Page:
Negatively framed political attitudes (“I don’t like Obama”) are stronger than positively framed attitudes (“I like Romney”), and that effect is most pronounced when people have the motivation and ability to think carefully.
That's according to a study published in the latest issue of the British Journal of Social Psychology by Psychology Professor George Bizer.
Bizer and his co-authors, Jamie Luguri '12 (his former thesis student, now at Yale University) and Iris Žeželj (University of Belgrade) presented participants with information about two fictitious candidates for a local government board. One was presented as a conservative and the other as a liberal.
Some participants were asked if they "supported" or "opposed" the liberal candidate, and some were asked if they "supported" or "opposed" the conservative. When the candidates were vying for a local government board, participants who were led to frame their opinions negatively – regardless of their underlying preference – expressed more certainty about their attitudes than did participants who framed their opinions positively. When the candidates were vying for a distant government board, the effect did not emerge.
Subsequent research produced similar results.
"Our research showed that framing an opinion in terms of opposition yields stronger attitudes than does framing it in terms of support," said Bizer, who has taught at Union since 2005. "Surprisingly, this bias was stronger among people who were able and motivated to think about their opinions. Among people for whom ability and motivation to think were restricted, the effect disappeared."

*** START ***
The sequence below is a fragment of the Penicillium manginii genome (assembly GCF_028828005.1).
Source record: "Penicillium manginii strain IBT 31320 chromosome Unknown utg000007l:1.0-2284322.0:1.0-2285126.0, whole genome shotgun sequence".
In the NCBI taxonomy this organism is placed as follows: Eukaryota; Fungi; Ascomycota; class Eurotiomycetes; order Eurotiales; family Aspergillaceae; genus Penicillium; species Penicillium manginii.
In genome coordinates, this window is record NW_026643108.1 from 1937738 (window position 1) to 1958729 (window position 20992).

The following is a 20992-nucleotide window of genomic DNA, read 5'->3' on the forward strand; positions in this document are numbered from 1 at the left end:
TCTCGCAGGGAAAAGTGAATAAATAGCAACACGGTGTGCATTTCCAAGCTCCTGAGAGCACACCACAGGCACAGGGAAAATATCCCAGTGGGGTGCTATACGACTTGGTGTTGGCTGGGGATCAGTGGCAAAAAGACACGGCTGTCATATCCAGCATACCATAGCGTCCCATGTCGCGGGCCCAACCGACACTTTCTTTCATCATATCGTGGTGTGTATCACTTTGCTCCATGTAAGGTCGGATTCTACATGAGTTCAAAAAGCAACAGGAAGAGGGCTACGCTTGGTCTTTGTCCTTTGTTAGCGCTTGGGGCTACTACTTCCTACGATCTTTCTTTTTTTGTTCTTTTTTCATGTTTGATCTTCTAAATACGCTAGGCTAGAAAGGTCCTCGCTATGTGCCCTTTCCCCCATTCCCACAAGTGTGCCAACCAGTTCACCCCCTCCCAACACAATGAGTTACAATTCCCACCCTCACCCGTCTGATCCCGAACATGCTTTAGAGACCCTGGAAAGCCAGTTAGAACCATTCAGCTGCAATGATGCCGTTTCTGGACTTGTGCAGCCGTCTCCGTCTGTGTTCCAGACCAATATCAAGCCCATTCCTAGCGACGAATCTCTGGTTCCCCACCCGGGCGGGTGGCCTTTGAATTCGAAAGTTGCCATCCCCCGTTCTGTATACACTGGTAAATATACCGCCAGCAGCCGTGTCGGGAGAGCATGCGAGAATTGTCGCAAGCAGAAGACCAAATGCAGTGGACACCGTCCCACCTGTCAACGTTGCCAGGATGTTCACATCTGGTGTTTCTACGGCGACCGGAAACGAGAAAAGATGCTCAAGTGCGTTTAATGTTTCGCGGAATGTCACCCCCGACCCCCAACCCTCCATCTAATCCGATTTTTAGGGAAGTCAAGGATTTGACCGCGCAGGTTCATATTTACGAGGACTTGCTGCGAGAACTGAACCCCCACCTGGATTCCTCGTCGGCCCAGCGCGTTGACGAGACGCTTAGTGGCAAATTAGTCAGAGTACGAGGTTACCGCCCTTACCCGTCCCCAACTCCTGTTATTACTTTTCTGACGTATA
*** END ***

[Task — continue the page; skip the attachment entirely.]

Bizer said the study underscores the impact of framing opinions negatively, suggesting that such negativity bias is most impactful, perhaps counter-intuitively, among people who would be least likely to want to be biased -- people who think most carefully about their opinions.
The results will do little to discourage politicians from going negative to get their message across.
"Look at all the negative campaigning," Bizer said. Everybody says they don't like it, yet it seems to be more effective."
Bizer's study is gaining some traction in the media. To read a report in The Daily Telegraph, click here.